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Dog-bites, rabies and One Health: Towards improved coordination in research, policy and practice

Journal Article


Abstract


  • Dog-bites and rabies are neglected problems worldwide, notwithstanding recent efforts to raise awareness and to consolidate preventive action. As problems, dog-bites and rabies are entangled with one another, and both align with the concept of One Health. This concept emphasizes interdependence between humans and non-human species in complex socio-ecological systems. Despite intuitive appeal, One Health applications and critiques remain under-developed with respect to social science and social justice. In this article, we report on an ethnographic case-study of policies on dog bites and rabies, with a focus on Calgary, Alberta, Canada, which is widely recognized as a leader in animal-control policies. The fieldwork took place between 2013 and 2016. Our analysis suggests that current policies on rabies prevention may come at the expense of a ‘bigger picture’ for One Health. In that ‘bigger picture,’ support is needed to enhance coordination between animal-control and public-health policies. Such coordination has direct relevance for the well-being of children, not least Indigenous children.

Authors


  •   Rock, Melanie (external author)
  •   Rault, Dawn (external author)
  •   Degeling, Chris

Publication Date


  • 2017

Citation


  • Rock, M. J., Rault, D. & Degeling, C. (2017). Dog-bites, rabies and One Health: Towards improved coordination in research, policy and practice. Social Science and Medicine, 187 126-133.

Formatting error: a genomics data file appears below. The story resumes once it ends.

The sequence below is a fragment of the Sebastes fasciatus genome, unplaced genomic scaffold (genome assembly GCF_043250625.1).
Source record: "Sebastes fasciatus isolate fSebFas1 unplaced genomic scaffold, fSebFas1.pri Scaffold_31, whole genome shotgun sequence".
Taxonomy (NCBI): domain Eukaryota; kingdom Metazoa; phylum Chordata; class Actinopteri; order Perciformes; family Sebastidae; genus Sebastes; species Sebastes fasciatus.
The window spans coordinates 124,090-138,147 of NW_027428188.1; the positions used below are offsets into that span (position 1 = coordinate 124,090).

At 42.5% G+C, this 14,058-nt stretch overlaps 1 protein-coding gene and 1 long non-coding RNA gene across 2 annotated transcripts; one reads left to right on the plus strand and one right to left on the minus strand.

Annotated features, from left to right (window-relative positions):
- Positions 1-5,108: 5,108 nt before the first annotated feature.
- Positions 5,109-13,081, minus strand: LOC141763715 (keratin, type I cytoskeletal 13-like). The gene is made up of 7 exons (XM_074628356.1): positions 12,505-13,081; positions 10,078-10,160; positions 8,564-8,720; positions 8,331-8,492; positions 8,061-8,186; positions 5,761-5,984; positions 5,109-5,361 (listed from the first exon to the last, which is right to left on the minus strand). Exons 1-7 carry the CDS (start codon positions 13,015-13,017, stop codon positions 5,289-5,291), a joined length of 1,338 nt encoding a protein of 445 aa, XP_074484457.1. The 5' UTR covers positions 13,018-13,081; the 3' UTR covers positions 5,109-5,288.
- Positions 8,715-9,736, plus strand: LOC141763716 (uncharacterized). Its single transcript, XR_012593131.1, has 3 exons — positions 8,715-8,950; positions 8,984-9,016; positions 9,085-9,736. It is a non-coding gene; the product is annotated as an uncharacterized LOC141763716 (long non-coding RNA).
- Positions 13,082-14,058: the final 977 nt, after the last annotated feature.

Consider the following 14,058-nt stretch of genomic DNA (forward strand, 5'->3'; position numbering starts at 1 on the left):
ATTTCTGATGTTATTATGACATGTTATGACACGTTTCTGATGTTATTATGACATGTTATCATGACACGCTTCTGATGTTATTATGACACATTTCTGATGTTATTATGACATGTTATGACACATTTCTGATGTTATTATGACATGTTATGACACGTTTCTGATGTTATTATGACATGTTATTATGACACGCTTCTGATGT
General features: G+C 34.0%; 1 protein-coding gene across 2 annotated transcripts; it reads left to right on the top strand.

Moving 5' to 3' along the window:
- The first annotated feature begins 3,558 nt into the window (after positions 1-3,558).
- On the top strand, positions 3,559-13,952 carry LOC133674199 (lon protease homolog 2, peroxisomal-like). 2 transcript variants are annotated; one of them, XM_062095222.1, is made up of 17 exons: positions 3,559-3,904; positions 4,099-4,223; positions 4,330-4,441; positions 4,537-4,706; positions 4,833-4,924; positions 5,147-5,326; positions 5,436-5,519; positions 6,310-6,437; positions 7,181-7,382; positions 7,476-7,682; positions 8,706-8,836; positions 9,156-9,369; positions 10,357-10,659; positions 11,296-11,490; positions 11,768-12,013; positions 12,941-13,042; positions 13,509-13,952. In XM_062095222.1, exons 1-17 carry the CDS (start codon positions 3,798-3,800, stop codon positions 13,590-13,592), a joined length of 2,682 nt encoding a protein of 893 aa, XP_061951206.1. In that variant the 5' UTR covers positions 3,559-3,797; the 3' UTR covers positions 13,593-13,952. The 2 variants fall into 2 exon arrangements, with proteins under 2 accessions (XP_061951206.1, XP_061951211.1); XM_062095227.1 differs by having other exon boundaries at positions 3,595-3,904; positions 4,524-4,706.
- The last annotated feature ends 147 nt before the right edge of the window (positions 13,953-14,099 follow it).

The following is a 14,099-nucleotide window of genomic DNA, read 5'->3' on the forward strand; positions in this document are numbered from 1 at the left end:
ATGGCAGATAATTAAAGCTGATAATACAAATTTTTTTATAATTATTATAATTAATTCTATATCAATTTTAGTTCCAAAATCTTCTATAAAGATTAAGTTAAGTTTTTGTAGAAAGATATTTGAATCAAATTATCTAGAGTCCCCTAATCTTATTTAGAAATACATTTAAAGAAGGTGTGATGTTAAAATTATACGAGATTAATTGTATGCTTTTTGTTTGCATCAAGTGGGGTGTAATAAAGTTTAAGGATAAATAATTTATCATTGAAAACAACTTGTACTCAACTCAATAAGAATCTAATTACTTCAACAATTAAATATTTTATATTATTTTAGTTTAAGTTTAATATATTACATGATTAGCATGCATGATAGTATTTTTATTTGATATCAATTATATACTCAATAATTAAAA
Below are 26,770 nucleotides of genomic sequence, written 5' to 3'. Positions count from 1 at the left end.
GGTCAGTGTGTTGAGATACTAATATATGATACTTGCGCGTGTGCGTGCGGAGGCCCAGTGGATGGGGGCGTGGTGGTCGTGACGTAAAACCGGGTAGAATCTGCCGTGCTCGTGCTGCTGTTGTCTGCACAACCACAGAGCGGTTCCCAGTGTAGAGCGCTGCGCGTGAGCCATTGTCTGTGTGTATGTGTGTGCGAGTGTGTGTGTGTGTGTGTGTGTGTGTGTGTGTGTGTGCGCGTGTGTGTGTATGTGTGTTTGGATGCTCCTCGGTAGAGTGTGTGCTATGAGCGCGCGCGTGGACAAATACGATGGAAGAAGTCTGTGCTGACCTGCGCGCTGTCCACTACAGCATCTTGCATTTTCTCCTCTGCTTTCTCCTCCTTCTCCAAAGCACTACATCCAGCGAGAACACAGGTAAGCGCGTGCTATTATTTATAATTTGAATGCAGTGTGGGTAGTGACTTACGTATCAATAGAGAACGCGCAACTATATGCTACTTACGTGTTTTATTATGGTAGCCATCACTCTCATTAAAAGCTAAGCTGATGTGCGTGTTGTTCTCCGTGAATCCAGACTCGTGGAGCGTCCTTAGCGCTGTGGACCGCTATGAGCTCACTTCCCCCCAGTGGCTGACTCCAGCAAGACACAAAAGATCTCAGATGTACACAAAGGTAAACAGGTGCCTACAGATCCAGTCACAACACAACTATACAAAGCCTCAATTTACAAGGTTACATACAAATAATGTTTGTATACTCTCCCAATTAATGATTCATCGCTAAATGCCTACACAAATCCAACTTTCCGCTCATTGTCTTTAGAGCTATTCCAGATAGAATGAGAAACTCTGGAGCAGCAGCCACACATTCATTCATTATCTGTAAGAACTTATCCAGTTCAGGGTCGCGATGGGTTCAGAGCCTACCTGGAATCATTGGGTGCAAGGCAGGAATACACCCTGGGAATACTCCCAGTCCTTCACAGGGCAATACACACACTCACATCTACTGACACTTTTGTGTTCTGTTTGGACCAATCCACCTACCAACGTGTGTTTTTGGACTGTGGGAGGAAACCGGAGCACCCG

Scopus Eid


  • 2-s2.0-85021666906

Number Of Pages


  • 7

Start Page


  • 126

End Page


  • 133

Volume


  • 187

Place Of Publication


  • United Kingdom

Abstract


  • Dog-bites and rabies are neglected problems worldwide, notwithstanding recent efforts to raise awareness and to consolidate preventive action. As problems, dog-bites and rabies are entangled with one another, and both align with the concept of One Health. This concept emphasizes interdependence between humans and non-human species in complex socio-ecological systems. Despite intuitive appeal, One Health applications and critiques remain under-developed with respect to social science and social justice. In this article, we report on an ethnographic case-study of policies on dog bites and rabies, with a focus on Calgary, Alberta, Canada, which is widely recognized as a leader in animal-control policies. The fieldwork took place between 2013 and 2016. Our analysis suggests that current policies on rabies prevention may come at the expense of a ‘bigger picture’ for One Health. In that ‘bigger picture,’ support is needed to enhance coordination between animal-control and public-health policies. Such coordination has direct relevance for the well-being of children, not least Indigenous children.

Authors


  •   Rock, Melanie (external author)
  •   Rault, Dawn (external author)
  •   Degeling, Chris

Publication Date


  • 2017

Citation


  • Rock, M. J., Rault, D. & Degeling, C. (2017). Dog-bites, rabies and One Health: Towards improved coordination in research, policy and practice. Social Science and Medicine, 187 126-133.

Scopus Eid


  • 2-s2.0-85021666906

Number Of Pages


  • 7

Start Page


  • 126

End Page


  • 133

Volume


  • 187

Place Of Publication


  • United Kingdom